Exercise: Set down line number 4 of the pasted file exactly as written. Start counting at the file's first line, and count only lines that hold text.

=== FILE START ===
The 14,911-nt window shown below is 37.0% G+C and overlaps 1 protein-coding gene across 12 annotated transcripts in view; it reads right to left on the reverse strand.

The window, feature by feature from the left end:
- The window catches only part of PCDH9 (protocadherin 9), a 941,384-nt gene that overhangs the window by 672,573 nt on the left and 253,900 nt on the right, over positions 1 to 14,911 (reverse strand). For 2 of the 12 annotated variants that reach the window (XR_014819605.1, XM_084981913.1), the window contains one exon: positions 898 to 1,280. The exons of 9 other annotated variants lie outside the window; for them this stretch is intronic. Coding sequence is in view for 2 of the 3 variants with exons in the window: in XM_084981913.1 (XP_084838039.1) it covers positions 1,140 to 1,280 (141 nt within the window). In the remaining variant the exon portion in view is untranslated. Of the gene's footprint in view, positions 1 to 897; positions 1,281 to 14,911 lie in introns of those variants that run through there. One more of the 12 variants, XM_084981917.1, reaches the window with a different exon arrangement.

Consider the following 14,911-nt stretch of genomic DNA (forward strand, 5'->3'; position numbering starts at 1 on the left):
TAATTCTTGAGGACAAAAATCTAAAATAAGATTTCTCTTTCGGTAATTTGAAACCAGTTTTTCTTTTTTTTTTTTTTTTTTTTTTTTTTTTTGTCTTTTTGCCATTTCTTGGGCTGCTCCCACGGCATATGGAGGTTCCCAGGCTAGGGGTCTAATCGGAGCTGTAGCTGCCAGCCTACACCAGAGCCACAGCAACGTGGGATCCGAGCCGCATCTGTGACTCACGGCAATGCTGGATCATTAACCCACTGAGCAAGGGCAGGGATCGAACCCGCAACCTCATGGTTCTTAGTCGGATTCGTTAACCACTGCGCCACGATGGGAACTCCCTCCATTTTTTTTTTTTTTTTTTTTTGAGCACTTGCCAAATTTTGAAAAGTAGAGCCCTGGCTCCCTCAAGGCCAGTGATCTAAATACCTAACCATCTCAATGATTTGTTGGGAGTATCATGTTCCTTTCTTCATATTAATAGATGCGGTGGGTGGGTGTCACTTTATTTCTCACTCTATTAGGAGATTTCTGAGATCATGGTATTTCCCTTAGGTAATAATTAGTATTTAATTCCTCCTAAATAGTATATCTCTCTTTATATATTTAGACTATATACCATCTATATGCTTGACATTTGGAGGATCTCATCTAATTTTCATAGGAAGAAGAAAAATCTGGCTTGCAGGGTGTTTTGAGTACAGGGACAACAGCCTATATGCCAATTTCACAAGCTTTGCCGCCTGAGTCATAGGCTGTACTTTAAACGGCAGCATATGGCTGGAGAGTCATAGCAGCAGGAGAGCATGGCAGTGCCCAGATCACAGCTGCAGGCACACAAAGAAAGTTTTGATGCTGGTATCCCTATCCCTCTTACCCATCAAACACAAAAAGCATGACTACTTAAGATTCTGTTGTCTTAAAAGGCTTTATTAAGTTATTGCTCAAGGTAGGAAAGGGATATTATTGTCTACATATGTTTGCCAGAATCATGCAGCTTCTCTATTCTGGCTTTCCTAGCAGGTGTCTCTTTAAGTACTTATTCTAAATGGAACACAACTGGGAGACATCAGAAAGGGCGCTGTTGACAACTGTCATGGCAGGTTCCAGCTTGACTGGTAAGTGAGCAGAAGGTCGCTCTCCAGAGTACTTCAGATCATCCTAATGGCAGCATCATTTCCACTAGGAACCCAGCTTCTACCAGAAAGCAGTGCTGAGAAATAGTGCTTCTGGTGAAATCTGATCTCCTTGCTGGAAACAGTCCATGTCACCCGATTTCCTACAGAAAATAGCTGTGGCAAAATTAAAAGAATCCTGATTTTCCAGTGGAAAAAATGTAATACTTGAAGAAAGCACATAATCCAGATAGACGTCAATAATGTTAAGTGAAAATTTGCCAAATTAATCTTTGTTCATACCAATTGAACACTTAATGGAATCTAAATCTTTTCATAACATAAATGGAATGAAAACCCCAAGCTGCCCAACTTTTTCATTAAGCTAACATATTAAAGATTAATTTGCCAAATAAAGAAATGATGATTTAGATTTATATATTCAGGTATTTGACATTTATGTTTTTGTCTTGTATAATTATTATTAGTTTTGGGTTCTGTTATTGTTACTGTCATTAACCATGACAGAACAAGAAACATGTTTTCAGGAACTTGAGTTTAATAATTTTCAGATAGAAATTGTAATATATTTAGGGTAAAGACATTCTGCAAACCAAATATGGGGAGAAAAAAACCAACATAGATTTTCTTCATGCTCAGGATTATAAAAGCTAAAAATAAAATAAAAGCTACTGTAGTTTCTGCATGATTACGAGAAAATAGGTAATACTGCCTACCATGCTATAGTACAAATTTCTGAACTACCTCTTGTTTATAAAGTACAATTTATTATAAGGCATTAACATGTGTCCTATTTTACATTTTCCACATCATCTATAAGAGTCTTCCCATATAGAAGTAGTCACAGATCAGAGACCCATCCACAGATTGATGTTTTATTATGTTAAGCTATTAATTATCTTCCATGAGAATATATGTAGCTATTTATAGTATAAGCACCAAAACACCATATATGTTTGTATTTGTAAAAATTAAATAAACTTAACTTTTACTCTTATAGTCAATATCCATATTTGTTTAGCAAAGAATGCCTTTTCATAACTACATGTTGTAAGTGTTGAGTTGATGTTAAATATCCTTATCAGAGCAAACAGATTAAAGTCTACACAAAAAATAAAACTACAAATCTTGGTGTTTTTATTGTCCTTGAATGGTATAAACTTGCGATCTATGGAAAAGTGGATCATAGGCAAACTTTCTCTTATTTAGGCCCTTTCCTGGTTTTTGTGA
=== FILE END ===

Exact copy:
Consider the following 14,911-nt stretch of genomic DNA (forward strand, 5'->3'; position numbering starts at 1 on the left):